13 Chapters
Medium 9781626562080

CHAPTER 10 The Ecolegal Revolution

Capra, Fritjof Berrett-Koehler Publishers ePub

The Scientific Revolution introduced the concept of nature as a machine and human reason as superior to natural processes. The subsequent Industrial Revolution produced great “progress” in terms of technological development and efficient production, and the institutional transformation of some commons into concentrated capital served a real social need to overcome a brutal subsistence way of life. Concentrated capital meant industry, scientific and artistic development, better medicine, and eventually more hygienic conditions for many.

However, capital concentration also required the “commodification” of land. Toward that end, the landed class allied with government institutions to defeat the resistance of people who were living communally with subsistence agriculture and limited specialization. Their traditional productive processes were transformed into modern capitalist food production and manufacturing. This effort was aided by a theory of unlimited property rights, based on an ideology of freedom, improvement, and productive labor, which John Locke provided, and by a theory of unlimited state sovereignty, offered by Thomas Hobbes.1

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Medium 9781623491376

10. Public Policy Debates in the Recent Past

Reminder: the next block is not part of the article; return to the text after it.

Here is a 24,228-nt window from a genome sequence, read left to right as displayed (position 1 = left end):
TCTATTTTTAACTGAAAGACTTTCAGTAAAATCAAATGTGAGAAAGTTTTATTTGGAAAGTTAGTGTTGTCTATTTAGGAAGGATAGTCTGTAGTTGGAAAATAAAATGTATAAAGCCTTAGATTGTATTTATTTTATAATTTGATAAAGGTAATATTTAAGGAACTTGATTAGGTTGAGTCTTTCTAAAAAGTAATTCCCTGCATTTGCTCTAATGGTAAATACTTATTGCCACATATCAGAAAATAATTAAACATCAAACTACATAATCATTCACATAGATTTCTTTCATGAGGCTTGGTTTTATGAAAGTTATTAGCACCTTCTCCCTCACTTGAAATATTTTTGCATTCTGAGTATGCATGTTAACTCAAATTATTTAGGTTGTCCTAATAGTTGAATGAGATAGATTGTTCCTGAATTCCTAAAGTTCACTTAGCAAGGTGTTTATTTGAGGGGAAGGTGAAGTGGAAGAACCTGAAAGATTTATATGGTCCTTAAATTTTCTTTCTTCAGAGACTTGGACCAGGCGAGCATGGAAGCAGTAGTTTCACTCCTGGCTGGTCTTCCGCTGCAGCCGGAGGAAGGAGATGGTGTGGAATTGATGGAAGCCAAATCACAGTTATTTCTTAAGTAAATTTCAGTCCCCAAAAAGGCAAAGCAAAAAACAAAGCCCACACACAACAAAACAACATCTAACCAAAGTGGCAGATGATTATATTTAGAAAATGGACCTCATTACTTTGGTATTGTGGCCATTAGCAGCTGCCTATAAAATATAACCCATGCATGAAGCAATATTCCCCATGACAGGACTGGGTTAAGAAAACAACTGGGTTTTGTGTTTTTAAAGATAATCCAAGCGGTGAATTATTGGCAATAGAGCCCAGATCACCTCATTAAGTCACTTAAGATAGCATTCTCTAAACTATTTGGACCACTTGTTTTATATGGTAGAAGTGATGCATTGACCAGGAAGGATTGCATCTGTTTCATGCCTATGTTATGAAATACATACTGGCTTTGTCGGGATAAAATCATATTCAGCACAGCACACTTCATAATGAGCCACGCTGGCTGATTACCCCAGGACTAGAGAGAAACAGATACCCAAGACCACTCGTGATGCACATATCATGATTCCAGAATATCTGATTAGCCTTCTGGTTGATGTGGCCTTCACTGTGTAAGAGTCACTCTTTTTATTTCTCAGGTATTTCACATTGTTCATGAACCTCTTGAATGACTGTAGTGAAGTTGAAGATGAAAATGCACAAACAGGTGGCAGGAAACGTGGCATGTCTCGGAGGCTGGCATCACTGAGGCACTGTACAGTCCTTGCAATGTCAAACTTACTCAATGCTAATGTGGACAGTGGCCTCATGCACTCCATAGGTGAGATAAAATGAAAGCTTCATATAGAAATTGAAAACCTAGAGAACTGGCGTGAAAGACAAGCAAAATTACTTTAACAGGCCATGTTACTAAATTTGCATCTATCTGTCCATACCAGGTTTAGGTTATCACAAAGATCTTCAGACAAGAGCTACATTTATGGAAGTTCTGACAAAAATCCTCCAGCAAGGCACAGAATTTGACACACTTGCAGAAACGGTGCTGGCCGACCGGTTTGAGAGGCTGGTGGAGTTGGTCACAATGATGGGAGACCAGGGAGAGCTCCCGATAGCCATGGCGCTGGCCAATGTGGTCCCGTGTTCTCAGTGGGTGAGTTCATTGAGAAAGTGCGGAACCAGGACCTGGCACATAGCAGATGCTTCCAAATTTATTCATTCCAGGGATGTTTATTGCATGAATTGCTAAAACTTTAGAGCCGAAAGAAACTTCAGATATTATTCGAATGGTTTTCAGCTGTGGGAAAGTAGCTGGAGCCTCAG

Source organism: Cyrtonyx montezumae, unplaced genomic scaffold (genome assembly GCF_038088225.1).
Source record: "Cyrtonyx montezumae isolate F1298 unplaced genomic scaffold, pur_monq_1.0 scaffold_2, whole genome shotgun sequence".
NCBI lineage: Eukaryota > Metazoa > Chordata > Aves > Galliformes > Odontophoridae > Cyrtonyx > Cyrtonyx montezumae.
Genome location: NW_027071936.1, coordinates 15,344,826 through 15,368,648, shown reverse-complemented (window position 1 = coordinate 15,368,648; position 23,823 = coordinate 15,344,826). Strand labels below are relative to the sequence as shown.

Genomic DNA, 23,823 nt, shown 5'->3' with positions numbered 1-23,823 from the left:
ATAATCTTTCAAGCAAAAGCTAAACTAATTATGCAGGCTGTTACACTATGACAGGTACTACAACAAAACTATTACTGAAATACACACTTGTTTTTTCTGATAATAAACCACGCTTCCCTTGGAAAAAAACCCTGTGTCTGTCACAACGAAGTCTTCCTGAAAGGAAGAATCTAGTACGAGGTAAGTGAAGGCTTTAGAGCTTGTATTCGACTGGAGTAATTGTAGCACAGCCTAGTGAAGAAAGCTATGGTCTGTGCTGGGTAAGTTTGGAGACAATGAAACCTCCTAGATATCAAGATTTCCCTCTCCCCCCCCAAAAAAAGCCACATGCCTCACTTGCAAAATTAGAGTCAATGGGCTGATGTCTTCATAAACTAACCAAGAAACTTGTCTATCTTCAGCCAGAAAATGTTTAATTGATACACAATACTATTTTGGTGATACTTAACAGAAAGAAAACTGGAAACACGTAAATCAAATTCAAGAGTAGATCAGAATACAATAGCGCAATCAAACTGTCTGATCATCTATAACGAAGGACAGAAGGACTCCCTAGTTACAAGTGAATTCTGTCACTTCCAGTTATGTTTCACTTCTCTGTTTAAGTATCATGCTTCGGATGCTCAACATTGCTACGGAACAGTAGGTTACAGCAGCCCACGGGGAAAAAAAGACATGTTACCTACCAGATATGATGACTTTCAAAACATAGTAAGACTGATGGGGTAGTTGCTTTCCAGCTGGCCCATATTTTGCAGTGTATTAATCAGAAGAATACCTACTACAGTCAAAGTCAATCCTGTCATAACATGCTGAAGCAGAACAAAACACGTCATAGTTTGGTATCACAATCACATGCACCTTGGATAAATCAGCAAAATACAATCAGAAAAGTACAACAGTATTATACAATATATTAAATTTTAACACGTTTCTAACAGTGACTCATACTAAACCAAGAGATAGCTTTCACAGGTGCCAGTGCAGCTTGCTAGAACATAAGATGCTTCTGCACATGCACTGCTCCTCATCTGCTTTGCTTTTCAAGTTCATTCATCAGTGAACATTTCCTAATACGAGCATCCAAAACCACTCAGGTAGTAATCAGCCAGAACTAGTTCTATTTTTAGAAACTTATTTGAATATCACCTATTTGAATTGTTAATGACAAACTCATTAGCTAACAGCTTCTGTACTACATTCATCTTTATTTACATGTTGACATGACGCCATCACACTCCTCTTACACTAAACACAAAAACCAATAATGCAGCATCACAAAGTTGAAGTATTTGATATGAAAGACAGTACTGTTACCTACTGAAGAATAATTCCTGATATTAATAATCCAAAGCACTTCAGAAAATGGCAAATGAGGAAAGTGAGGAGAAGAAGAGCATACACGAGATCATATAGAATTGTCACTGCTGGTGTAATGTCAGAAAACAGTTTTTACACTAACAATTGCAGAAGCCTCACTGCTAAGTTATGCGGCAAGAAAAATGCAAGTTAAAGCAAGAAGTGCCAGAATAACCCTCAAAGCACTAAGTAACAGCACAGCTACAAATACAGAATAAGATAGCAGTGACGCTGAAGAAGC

Porter, Charles R. Texas A&M University Press ePub

PUBLIC POLICY DEBATES IN THE RECENT PAST

Difficult public policy issues relating to water have faced Texans for many generations. The challenging choices have not necessarily been between right and wrong; typically, the positions and arguments of all the parties involved in water disputes could be considered reasonable.

FOUR TALES FROM THE COMMON POOL

The resolutions to those disputes have most often involved questions about who owns the water, who can use the water, and who is liable when one party uses up the water available to another party. Some of the legislative decisions and court rulings in the past seem to make common sense and create good public policy, while other decisions and rulings seem to defy all logic.

Tale #1: The Case of the Biggest Pump

Who could have known that an obscure lawsuit over rights to underground water in a small town in north Texas at the start of the twentieth century would begin a cascade of events that is still unfolding today in the courts, in state government, and in people’s daily lives?1 The ultimate ruling in this lawsuit, a lawsuit that did not merit even a single word in the local newspaper,2 is infamously known as the “rule of capture,” or “he who has the biggest pump gets the most or all of the water.” The rule of capture is one of the most confusing, and for some the most reviled, concepts in Texas water law today.

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Medium 9781623491376

1. The Unique Characteristics of Water and Water Rights in Texas

Porter, Charles R. Texas A&M University Press ePub

THE UNIQUE CHARACTERISTICS OF WATER AND WATER RIGHTS IN TEXAS

Determining a water right in Texas depends on which of three geological containers holds the water.1 The first container is surface water, or water that flows on the surface of the ground in a watercourse.2 The State of Texas owns the water in a watercourse. The assessment of what makes up a watercourse can be complicated, so the safest way to look at ownership of surface water is to consider all water flowing in any stream or area with bed and banks to be surface water. Surface water is not yours to own but, except in unique situations, is owned by the State of Texas. Knowing this may save you many dollars in fines and hours of angst. If you have a question about surface water ownership on real property you own or are considering purchasing, ask the Texas Commission on Environmental Quality (TCEQ) for a determination.